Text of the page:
An unspoken question hung in the air as I joined thousands of Lithuanians in a snowy Vilnius last week to greet President Zelensky at the start of his whistle-stop tour of the Baltic states. Are we next?
The contrast between the cheerfully decorated, peaceful streets of the Lithuanian capital and the ravaged towns and cities to which the Ukrainian delegation would return was stark. Ukraine’s plight is keenly felt in the Baltics, which underwent similar torments in living memory.
At the weekend, three million Lithuanians commemorated the anniversary of a Soviet massacre in 1991, the bloodiest episode of the struggle to regain independence. Only 20 miles of lightly-defended, rolling countryside lie between Vilnius and the border with Belarus, Russia’s closest military ally.
Lithuania has contributed more per head to Ukraine’s war effort than any other country. During Zelensky’s visit, it pledged to do even more. But this remarkable generosity and solidarity cannot make up for dithering in Berlin, parsimony in Paris, and cold feet in Washington.
What happens if Ukraine runs out of soldiers, ammunition, air defences, weapons and money? Military intelligence estimates are that Russia, with its war economy running at full throttle, would be ready to fight again in as little as two years. Nato should be a daunting target for the next round of Kremlin aggression. In fact, it is a tempting one.
On paper Lithuania, like its neighbours Latvia and Estonia, shelters under the mighty alliance’s collective security guarantee. But the main reliance for now is on tripwire forces: British in Estonia, Canadians in Latvia, Americans everywhere.
A beefed-up German brigade is to be permanently deployed at a new base in Lithuania; construction is under way to build the luxury (by local standards) accommodation, kindergarten and other facilities the guests require. But what happens if the tripwire is tripped?
At the security conference I was attending in Vilnius, the discussions were sobering. Regional defence plans are still being worked out; they require money and political will. For now, logistics are patchy, stockpiles sparse, forces lacking.
The uncomfortable truth is that Nato depends overwhelmingly on the US. Yet the lesson of Ukraine is that the Biden administration worries more about nuclear escalation than confronting or constraining the Kremlin. And a Trump administration will be even less dependable.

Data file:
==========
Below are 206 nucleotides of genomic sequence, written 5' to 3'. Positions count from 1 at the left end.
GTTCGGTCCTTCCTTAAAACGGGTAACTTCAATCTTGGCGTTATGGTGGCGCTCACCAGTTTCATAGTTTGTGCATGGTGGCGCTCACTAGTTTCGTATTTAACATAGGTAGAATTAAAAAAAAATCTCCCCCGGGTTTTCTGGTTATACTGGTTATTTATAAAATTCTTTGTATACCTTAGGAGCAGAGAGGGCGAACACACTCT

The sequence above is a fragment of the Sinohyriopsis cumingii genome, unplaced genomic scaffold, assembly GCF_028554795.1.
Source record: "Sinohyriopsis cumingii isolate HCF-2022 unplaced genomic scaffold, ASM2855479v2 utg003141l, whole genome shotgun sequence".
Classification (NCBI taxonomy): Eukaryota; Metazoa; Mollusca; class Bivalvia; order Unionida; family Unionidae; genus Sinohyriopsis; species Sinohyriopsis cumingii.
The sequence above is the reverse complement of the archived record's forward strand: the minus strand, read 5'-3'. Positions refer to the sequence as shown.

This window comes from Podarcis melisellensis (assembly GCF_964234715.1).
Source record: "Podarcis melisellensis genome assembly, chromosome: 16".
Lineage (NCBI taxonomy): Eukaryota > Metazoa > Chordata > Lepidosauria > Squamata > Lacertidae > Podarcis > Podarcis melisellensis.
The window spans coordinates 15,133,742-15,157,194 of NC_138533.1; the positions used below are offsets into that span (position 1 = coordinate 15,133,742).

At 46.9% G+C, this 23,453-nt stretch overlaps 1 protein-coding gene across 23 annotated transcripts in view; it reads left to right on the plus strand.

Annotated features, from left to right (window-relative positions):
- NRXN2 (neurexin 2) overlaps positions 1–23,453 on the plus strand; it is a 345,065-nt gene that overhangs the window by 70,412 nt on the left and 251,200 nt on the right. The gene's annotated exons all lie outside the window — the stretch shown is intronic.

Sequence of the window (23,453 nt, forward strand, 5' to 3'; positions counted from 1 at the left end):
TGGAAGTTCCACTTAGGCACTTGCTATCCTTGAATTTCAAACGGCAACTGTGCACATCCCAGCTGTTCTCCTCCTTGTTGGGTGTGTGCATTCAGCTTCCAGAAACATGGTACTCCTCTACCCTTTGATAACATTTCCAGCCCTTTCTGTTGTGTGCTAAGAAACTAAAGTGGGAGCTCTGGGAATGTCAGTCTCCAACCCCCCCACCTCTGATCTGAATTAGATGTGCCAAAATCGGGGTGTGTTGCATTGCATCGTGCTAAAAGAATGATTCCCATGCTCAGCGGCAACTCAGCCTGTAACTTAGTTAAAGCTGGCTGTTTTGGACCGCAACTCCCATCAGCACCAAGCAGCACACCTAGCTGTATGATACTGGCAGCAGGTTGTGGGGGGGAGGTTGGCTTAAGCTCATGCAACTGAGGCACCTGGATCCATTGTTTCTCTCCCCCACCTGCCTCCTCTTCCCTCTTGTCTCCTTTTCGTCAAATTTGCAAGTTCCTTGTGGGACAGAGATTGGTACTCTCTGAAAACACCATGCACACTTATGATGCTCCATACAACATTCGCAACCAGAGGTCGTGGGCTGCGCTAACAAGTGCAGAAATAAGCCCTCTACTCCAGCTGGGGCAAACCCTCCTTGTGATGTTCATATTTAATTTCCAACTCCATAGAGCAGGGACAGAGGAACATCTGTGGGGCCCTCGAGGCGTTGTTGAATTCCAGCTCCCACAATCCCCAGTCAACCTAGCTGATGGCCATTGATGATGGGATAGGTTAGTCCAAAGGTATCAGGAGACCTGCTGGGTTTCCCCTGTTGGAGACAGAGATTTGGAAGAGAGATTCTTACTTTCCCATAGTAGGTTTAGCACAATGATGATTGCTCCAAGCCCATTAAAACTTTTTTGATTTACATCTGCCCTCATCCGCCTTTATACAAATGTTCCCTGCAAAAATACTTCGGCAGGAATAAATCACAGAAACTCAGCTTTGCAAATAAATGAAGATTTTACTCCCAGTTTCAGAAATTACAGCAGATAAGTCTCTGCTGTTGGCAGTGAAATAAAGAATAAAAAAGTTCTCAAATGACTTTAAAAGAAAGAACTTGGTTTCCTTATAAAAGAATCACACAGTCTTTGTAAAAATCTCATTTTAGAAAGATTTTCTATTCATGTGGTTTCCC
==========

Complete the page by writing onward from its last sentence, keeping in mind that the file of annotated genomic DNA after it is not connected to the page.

A full-scale armed attack by Russia on a Nato country would probably trigger the alliance’s Article 5 collective defence clause and a serious military response. But it is more plausible and more worrying that the Kremlin tries something below this threshold. And we have already allowed Russian provocations to salami-slice our deterrence.
Assassinations. Airspace intrusions. Sabotage. Missiles overflying or even landing on Nato territory — all in recent years have gone unpunished. Ukraine fatigue has a similar effect. By exhausting our attention span Putin also undermines our credibility.
Imagine, for example, some time next year that Russia downs an aircraft, attacks critical infrastructure (again) or launches a small cross-border raid (perhaps using Belarusian proxies). President Trump is woken in the middle of the night but crossly tells his advisors that the Europeans should deal with their own problems and goes back to sleep.
Hours later the North Atlantic Council, Nato’s top decision-making body, meets to consider the alliance’s response — only to hear the US permanent representative announce that they have had no instructions from Washington. That, in minutes, would be the end of Nato — and thus a far greater prize for Putin than an attack on Moldova, Kazakhstan, Georgia or some other, seemingly more vulnerable, target.
Behind the scenes, countries in northern Europe are scrambling to fill the gap. One option is the Joint Expeditionary Force (JEF), a ten-country military project led by Britain. It includes the three Baltics, the five Nordics and the Netherlands, with a combined GDP and defence budget bigger than Russia’s.
Article 5 allows individual countries to act on their own initiative in response to an armed attack. But openly developing such so-called “minilateral” frameworks risks undermining Nato’s “all for one, one for all” promise. And these new arrangements are not ready. Deterrence and defence require plans, exercises, stocks of munitions, and well-honed, speedy political decision-making. For now these are largely absent. Poland, by far the region’s military heavyweight, is not a member of the JEF.
The Lithuanians are working hard to shore up their defences. Military spending is nearly 3 per cent of GDP. Full conscription is looming. Lithuania has scored some important points in China-focused Washington with a bold policy towards Taiwan, involving high-level, political exchanges and the opening of a “Taiwanese” mission in Vilnius.
That prompted a furious response from the Chinese mainland authorities, which want Taiwan treated as a diplomatic pariah under a “Taipei” label. But among allies, only the sturdy Czechs have taken a similar approach. European solidarity in the face of Beijing’s wrath was patchy, to put it mildly.
Nobody in Vilnius or its neighbouring capitals is panicking. Life in Russia’s shadow hardens nerves rather than shreds them. For decades Baltic warnings about imperialist aggression from the east went unheard. Now, they feel vindicated yet still vulnerable. The paradox is that highlighting their security plight may also worsen it.